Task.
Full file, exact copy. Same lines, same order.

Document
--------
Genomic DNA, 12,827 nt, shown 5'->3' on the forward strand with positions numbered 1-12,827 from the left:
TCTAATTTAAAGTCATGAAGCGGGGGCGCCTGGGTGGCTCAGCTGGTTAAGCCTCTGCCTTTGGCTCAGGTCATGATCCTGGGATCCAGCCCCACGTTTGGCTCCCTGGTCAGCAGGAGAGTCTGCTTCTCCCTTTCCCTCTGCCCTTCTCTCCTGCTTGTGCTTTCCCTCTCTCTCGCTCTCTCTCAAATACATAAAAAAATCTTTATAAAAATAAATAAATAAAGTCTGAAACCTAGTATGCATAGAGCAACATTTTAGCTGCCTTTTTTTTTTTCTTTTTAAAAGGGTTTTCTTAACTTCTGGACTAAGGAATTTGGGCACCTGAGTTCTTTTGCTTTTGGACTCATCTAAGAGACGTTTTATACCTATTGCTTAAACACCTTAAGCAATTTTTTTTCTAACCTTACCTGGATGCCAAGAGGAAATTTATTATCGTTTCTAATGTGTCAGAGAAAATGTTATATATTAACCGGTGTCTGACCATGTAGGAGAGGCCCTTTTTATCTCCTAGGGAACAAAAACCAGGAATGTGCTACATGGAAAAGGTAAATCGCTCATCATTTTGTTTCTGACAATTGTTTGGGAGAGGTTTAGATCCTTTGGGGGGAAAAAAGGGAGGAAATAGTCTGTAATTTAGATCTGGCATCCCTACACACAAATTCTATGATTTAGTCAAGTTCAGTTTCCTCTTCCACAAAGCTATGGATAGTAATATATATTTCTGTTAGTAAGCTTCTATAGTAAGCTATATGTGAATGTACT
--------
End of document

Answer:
Genomic DNA, 12,827 nt, shown 5'->3' on the forward strand with positions numbered 1-12,827 from the left:
TCTAATTTAAAGTCATGAAGCGGGGGCGCCTGGGTGGCTCAGCTGGTTAAGCCTCTGCCTTTGGCTCAGGTCATGATCCTGGGATCCAGCCCCACGTTTGGCTCCCTGGTCAGCAGGAGAGTCTGCTTCTCCCTTTCCCTCTGCCCTTCTCTCCTGCTTGTGCTTTCCCTCTCTCTCGCTCTCTCTCAAATACATAAAAAAATCTTTATAAAAATAAATAAATAAAGTCTGAAACCTAGTATGCATAGAGCAACATTTTAGCTGCCTTTTTTTTTTTCTTTTTAAAAGGGTTTTCTTAACTTCTGGACTAAGGAATTTGGGCACCTGAGTTCTTTTGCTTTTGGACTCATCTAAGAGACGTTTTATACCTATTGCTTAAACACCTTAAGCAATTTTTTTTCTAACCTTACCTGGATGCCAAGAGGAAATTTATTATCGTTTCTAATGTGTCAGAGAAAATGTTATATATTAACCGGTGTCTGACCATGTAGGAGAGGCCCTTTTTATCTCCTAGGGAACAAAAACCAGGAATGTGCTACATGGAAAAGGTAAATCGCTCATCATTTTGTTTCTGACAATTGTTTGGGAGAGGTTTAGATCCTTTGGGGGGAAAAAAGGGAGGAAATAGTCTGTAATTTAGATCTGGCATCCCTACACACAAATTCTATGATTTAGTCAAGTTCAGTTTCCTCTTCCACAAAGCTATGGATAGTAATATATATTTCTGTTAGTAAGCTTCTATAGTAAGCTATATGTGAATGTACT